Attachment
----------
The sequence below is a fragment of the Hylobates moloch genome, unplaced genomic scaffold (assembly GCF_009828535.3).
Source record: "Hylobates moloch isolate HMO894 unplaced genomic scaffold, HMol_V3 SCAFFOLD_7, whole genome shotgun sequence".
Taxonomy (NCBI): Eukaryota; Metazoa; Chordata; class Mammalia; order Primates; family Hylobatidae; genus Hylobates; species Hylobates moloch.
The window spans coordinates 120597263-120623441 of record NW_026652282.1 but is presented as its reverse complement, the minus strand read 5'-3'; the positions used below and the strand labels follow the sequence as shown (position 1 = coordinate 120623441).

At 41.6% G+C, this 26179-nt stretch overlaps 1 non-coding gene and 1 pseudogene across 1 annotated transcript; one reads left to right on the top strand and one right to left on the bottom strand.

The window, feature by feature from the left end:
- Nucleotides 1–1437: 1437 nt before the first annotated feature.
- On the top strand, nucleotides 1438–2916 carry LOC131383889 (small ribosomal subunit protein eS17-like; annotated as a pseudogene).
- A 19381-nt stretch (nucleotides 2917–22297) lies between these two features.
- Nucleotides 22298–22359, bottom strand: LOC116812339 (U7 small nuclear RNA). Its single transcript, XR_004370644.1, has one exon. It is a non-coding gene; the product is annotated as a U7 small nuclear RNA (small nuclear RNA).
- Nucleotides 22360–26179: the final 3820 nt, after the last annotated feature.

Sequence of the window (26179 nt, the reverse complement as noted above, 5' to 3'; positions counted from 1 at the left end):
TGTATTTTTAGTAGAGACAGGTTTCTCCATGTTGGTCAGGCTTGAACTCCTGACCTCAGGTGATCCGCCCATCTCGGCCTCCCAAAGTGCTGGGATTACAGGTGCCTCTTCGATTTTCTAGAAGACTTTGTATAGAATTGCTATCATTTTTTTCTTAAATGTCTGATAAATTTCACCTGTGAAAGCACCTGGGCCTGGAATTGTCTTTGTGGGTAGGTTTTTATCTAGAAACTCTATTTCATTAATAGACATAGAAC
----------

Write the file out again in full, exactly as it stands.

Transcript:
The sequence below is a fragment of the Hylobates moloch genome, unplaced genomic scaffold (assembly GCF_009828535.3).
Source record: "Hylobates moloch isolate HMO894 unplaced genomic scaffold, HMol_V3 SCAFFOLD_7, whole genome shotgun sequence".
Taxonomy (NCBI): Eukaryota; Metazoa; Chordata; class Mammalia; order Primates; family Hylobatidae; genus Hylobates; species Hylobates moloch.
The window spans coordinates 120597263-120623441 of record NW_026652282.1 but is presented as its reverse complement, the minus strand read 5'-3'; the positions used below and the strand labels follow the sequence as shown (position 1 = coordinate 120623441).

At 41.6% G+C, this 26179-nt stretch overlaps 1 non-coding gene and 1 pseudogene across 1 annotated transcript; one reads left to right on the top strand and one right to left on the bottom strand.

The window, feature by feature from the left end:
- Nucleotides 1–1437: 1437 nt before the first annotated feature.
- On the top strand, nucleotides 1438–2916 carry LOC131383889 (small ribosomal subunit protein eS17-like; annotated as a pseudogene).
- A 19381-nt stretch (nucleotides 2917–22297) lies between these two features.
- Nucleotides 22298–22359, bottom strand: LOC116812339 (U7 small nuclear RNA). Its single transcript, XR_004370644.1, has one exon. It is a non-coding gene; the product is annotated as a U7 small nuclear RNA (small nuclear RNA).
- Nucleotides 22360–26179: the final 3820 nt, after the last annotated feature.

Sequence of the window (26179 nt, the reverse complement as noted above, 5' to 3'; positions counted from 1 at the left end):
TGTATTTTTAGTAGAGACAGGTTTCTCCATGTTGGTCAGGCTTGAACTCCTGACCTCAGGTGATCCGCCCATCTCGGCCTCCCAAAGTGCTGGGATTACAGGTGCCTCTTCGATTTTCTAGAAGACTTTGTATAGAATTGCTATCATTTTTTTCTTAAATGTCTGATAAATTTCACCTGTGAAAGCACCTGGGCCTGGAATTGTCTTTGTGGGTAGGTTTTTATCTAGAAACTCTATTTCATTAATAGACATAGAAC